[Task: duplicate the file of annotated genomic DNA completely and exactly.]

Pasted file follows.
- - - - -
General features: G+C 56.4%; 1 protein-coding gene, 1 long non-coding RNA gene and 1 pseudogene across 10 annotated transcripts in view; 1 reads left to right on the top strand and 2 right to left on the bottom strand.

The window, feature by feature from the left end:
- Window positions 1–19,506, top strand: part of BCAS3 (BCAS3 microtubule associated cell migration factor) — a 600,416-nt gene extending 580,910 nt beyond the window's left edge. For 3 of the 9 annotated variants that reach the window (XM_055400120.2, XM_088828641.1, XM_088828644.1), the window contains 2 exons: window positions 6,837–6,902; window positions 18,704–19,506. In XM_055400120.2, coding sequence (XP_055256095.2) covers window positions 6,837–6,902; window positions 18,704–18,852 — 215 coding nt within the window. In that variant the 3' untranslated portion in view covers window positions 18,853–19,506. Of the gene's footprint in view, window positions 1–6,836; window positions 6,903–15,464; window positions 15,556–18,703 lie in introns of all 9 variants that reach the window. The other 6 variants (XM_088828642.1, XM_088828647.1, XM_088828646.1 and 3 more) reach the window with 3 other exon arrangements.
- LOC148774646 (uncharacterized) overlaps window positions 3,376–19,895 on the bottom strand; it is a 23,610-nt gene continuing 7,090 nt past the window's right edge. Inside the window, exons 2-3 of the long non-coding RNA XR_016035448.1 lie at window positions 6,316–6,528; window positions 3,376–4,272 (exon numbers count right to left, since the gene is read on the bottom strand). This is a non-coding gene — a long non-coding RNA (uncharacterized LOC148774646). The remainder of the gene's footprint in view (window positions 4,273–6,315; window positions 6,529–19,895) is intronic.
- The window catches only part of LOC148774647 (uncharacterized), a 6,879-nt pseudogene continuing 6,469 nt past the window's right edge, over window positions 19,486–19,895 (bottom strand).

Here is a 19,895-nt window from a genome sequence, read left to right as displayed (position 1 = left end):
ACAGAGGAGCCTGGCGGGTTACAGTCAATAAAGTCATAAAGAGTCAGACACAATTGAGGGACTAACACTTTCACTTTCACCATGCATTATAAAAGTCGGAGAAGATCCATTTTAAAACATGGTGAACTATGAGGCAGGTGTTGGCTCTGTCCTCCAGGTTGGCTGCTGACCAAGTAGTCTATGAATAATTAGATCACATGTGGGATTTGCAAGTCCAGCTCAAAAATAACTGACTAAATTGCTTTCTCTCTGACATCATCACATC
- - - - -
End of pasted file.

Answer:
General features: G+C 56.4%; 1 protein-coding gene, 1 long non-coding RNA gene and 1 pseudogene across 10 annotated transcripts in view; 1 reads left to right on the top strand and 2 right to left on the bottom strand.

The window, feature by feature from the left end:
- Window positions 1–19,506, top strand: part of BCAS3 (BCAS3 microtubule associated cell migration factor) — a 600,416-nt gene extending 580,910 nt beyond the window's left edge. For 3 of the 9 annotated variants that reach the window (XM_055400120.2, XM_088828641.1, XM_088828644.1), the window contains 2 exons: window positions 6,837–6,902; window positions 18,704–19,506. In XM_055400120.2, coding sequence (XP_055256095.2) covers window positions 6,837–6,902; window positions 18,704–18,852 — 215 coding nt within the window. In that variant the 3' untranslated portion in view covers window positions 18,853–19,506. Of the gene's footprint in view, window positions 1–6,836; window positions 6,903–15,464; window positions 15,556–18,703 lie in introns of all 9 variants that reach the window. The other 6 variants (XM_088828642.1, XM_088828647.1, XM_088828646.1 and 3 more) reach the window with 3 other exon arrangements.
- LOC148774646 (uncharacterized) overlaps window positions 3,376–19,895 on the bottom strand; it is a 23,610-nt gene continuing 7,090 nt past the window's right edge. Inside the window, exons 2-3 of the long non-coding RNA XR_016035448.1 lie at window positions 6,316–6,528; window positions 3,376–4,272 (exon numbers count right to left, since the gene is read on the bottom strand). This is a non-coding gene — a long non-coding RNA (uncharacterized LOC148774646). The remainder of the gene's footprint in view (window positions 4,273–6,315; window positions 6,529–19,895) is intronic.
- The window catches only part of LOC148774647 (uncharacterized), a 6,879-nt pseudogene continuing 6,469 nt past the window's right edge, over window positions 19,486–19,895 (bottom strand).

Here is a 19,895-nt window from a genome sequence, read left to right as displayed (position 1 = left end):
ACAGAGGAGCCTGGCGGGTTACAGTCAATAAAGTCATAAAGAGTCAGACACAATTGAGGGACTAACACTTTCACTTTCACCATGCATTATAAAAGTCGGAGAAGATCCATTTTAAAACATGGTGAACTATGAGGCAGGTGTTGGCTCTGTCCTCCAGGTTGGCTGCTGACCAAGTAGTCTATGAATAATTAGATCACATGTGGGATTTGCAAGTCCAGCTCAAAAATAACTGACTAAATTGCTTTCTCTCTGACATCATCACATC